THE EDGE SINGAPORE - The great lesson of the US presidential elections in 2016 is to never say never. Contrary to the prediction of most pollsters, Republican outsider Donald Trump narrowly defeated Democrat Hillary Clinton despite losing the popular vote. What has resulted since then has been nearly four years of twists and turns for businesses, as the Trump administration pursued a policy of protectionism and unilateralism. Trump withdrew the US from the Trans-Pacific Partnership and not just picked fights on trade, technology and politics against China, but also initiated trade disputes against US allies. 

But at the impending conclusion of these four years, it seems highly likely that the age of “fire and fury” may be drawing to a close. Former Vice President Joe Biden, officially designated the Democratic nominee on Aug 18 for the upcoming elections, is currently maintaining a 10-point opinion poll lead over the former reality television star. The New York Times reports Biden leading in the key battleground states such as Michigan, Pennsylvania and Wisconsin, traditionally “Blue” states that delivered the presidency to Trump in the electoral college in 2016.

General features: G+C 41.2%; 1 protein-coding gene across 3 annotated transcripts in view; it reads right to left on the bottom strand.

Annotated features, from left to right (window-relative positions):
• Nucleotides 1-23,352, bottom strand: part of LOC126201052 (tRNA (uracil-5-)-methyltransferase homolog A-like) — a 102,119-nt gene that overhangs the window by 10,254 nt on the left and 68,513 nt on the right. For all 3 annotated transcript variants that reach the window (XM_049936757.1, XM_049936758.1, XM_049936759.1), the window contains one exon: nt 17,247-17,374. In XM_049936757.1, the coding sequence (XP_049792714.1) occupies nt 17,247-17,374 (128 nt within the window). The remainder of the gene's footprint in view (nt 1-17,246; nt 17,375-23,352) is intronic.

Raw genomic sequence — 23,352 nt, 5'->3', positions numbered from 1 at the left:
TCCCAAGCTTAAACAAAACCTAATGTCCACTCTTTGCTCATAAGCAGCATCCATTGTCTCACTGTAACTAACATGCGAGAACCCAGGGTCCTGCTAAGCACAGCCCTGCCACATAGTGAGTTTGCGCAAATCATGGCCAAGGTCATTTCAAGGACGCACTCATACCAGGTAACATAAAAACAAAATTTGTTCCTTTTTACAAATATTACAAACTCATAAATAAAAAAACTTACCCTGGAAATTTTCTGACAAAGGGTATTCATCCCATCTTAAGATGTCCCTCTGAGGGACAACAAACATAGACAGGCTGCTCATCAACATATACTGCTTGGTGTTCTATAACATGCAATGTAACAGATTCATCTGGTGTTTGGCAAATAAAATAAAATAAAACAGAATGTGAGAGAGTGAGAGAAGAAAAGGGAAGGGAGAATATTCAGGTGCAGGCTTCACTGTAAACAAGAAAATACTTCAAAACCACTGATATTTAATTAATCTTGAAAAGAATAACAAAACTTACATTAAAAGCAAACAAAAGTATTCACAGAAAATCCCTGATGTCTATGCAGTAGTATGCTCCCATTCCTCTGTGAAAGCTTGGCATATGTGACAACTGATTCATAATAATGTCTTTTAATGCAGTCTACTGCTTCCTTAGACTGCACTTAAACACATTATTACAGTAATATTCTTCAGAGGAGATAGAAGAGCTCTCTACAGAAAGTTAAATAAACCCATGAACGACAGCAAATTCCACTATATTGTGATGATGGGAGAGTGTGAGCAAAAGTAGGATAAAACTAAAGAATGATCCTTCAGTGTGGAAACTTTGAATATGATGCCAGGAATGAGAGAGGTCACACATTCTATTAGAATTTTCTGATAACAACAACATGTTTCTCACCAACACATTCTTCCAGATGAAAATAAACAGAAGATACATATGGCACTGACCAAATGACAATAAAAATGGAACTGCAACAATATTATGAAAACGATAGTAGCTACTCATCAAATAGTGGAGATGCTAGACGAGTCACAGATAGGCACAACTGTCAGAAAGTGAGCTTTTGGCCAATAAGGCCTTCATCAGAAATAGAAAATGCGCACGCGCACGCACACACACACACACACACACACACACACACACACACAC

While Clinton had struggled to pull away from Trump in 2016, Biden’s commanding lead has seen pollsters hinting at the possibility of a Biden victory. “Right now, our model thinks Joe Biden is very likely to beat Donald Trump in the electoral college,” says The Economist, which sees an 88% chance of the Biden ticket prevailing with a likely 350 electoral college votes. Professor Allan Lichtman of American University, who has correctly predicted every presidential election since 1984, has now come out in favour of a Biden victory come November. 

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